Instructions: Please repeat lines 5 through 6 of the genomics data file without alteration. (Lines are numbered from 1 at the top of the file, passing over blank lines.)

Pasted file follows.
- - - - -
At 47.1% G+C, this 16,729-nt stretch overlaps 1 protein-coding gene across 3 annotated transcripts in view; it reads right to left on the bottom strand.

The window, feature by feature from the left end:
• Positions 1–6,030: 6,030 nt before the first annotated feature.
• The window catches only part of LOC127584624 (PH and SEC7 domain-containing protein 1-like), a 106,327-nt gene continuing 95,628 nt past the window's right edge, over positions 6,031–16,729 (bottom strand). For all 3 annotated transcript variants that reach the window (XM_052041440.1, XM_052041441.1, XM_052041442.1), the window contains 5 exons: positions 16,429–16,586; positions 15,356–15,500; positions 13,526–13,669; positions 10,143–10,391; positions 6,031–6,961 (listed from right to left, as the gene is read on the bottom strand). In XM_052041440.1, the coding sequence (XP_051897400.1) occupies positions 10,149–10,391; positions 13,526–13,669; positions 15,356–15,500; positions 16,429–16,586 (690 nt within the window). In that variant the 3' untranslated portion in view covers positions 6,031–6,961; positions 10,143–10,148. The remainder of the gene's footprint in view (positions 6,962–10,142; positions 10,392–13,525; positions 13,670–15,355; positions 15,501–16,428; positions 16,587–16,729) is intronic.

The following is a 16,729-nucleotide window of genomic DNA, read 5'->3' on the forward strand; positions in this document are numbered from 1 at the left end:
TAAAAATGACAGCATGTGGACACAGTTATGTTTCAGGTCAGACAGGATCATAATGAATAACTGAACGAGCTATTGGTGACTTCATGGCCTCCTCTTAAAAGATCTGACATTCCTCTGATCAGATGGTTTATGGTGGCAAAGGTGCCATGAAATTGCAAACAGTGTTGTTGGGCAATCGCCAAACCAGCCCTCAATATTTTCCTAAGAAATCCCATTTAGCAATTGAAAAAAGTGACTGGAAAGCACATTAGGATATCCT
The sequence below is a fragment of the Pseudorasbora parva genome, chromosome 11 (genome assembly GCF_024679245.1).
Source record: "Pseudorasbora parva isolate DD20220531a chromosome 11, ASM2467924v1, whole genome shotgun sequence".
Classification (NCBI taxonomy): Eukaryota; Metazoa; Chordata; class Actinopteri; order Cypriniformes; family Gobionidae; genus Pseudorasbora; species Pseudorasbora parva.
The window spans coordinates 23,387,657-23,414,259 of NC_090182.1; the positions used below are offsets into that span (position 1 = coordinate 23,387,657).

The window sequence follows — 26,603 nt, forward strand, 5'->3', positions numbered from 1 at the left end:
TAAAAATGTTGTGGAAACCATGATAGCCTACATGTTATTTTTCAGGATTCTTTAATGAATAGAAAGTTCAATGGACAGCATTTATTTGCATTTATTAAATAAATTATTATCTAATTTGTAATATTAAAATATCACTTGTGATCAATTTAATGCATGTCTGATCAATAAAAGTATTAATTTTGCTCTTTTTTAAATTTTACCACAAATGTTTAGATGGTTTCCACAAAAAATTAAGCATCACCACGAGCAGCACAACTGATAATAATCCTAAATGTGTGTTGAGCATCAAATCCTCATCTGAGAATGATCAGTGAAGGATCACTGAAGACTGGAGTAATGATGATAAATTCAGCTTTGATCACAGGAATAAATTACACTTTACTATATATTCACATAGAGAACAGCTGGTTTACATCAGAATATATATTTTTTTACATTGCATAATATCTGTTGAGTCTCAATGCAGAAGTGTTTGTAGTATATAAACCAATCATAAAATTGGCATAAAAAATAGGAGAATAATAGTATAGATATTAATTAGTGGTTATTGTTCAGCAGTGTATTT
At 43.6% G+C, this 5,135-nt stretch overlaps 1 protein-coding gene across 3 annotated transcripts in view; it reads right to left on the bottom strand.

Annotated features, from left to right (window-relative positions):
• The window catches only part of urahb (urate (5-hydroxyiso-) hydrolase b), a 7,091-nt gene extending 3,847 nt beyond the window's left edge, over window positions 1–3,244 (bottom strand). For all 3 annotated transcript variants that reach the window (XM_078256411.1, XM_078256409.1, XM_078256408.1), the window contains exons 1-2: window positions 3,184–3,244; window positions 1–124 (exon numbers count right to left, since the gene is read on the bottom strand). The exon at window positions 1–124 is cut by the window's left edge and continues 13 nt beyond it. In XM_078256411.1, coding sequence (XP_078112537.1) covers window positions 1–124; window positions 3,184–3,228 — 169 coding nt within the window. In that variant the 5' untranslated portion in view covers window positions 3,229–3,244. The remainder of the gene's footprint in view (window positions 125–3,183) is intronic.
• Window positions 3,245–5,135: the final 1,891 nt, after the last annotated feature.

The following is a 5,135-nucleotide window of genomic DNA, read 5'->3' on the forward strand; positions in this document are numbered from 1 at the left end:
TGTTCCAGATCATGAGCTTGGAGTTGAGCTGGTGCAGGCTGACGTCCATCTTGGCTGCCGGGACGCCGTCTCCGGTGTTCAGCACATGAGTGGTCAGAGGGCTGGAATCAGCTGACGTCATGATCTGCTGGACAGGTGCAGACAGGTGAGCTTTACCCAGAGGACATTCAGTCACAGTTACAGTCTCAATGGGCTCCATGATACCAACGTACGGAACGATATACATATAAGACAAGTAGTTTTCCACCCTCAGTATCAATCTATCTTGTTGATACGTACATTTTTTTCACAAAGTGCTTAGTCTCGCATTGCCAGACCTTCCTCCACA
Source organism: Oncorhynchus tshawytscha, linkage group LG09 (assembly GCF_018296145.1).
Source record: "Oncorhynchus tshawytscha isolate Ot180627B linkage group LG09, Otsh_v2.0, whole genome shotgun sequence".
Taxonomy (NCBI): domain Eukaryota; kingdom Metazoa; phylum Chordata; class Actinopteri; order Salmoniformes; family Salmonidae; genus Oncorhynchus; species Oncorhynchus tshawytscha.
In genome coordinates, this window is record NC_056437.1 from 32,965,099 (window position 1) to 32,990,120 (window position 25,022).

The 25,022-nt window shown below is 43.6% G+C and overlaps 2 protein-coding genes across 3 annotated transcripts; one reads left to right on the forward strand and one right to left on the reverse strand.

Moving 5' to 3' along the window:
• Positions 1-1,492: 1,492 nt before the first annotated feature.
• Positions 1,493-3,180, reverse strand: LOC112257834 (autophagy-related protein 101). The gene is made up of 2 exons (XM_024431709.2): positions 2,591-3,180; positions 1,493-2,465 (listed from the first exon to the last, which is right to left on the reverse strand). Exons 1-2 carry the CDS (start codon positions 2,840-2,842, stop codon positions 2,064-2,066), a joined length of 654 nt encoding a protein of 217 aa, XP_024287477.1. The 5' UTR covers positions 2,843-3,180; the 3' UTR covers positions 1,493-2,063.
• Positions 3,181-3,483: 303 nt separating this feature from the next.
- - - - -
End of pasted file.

The following is a 16,729-nucleotide window of genomic DNA, read 5'->3' on the forward strand; positions in this document are numbered from 1 at the left end:
TAAAAATGACAGCATGTGGACACAGTTATGTTTCAGGTCAGACAGGATCATAATGAATAACTGAACGAGCTATTGGTGACTTCATGGCCTCCTCTTAAAAGATCTGACATTCCTCTGATCAGATGGTTTATGGTGGCAAAGGTGCCATGAAATTGCAAACAGTGTTGTTGGGCAATCGCCAAACCAGCCCTCAATATTTTCCTAAGAAATCCCATTTAGCAATTGAAAAAAGTGACTGGAAAGCACATTAGGATATCCT